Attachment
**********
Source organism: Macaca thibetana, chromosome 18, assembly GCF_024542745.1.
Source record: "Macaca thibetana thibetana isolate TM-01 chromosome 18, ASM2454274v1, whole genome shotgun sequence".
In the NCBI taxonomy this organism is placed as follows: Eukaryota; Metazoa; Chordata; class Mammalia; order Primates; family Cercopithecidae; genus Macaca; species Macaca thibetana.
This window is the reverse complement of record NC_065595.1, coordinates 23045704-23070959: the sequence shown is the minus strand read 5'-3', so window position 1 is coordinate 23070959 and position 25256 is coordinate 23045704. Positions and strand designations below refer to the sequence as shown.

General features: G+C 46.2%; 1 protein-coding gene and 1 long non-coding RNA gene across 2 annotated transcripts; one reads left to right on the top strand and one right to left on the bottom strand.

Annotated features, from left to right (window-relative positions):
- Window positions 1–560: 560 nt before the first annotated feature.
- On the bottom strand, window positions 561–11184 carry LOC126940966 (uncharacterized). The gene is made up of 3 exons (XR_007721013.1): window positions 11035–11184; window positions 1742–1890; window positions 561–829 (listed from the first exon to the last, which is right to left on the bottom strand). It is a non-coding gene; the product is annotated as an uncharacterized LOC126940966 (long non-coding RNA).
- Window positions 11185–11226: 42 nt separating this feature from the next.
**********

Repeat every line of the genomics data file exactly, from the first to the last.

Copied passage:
Source organism: Macaca thibetana, chromosome 18, assembly GCF_024542745.1.
Source record: "Macaca thibetana thibetana isolate TM-01 chromosome 18, ASM2454274v1, whole genome shotgun sequence".
In the NCBI taxonomy this organism is placed as follows: Eukaryota; Metazoa; Chordata; class Mammalia; order Primates; family Cercopithecidae; genus Macaca; species Macaca thibetana.
This window is the reverse complement of record NC_065595.1, coordinates 23045704-23070959: the sequence shown is the minus strand read 5'-3', so window position 1 is coordinate 23070959 and position 25256 is coordinate 23045704. Positions and strand designations below refer to the sequence as shown.

General features: G+C 46.2%; 1 protein-coding gene and 1 long non-coding RNA gene across 2 annotated transcripts; one reads left to right on the top strand and one right to left on the bottom strand.

Annotated features, from left to right (window-relative positions):
- Window positions 1–560: 560 nt before the first annotated feature.
- On the bottom strand, window positions 561–11184 carry LOC126940966 (uncharacterized). The gene is made up of 3 exons (XR_007721013.1): window positions 11035–11184; window positions 1742–1890; window positions 561–829 (listed from the first exon to the last, which is right to left on the bottom strand). It is a non-coding gene; the product is annotated as an uncharacterized LOC126940966 (long non-coding RNA).
- Window positions 11185–11226: 42 nt separating this feature from the next.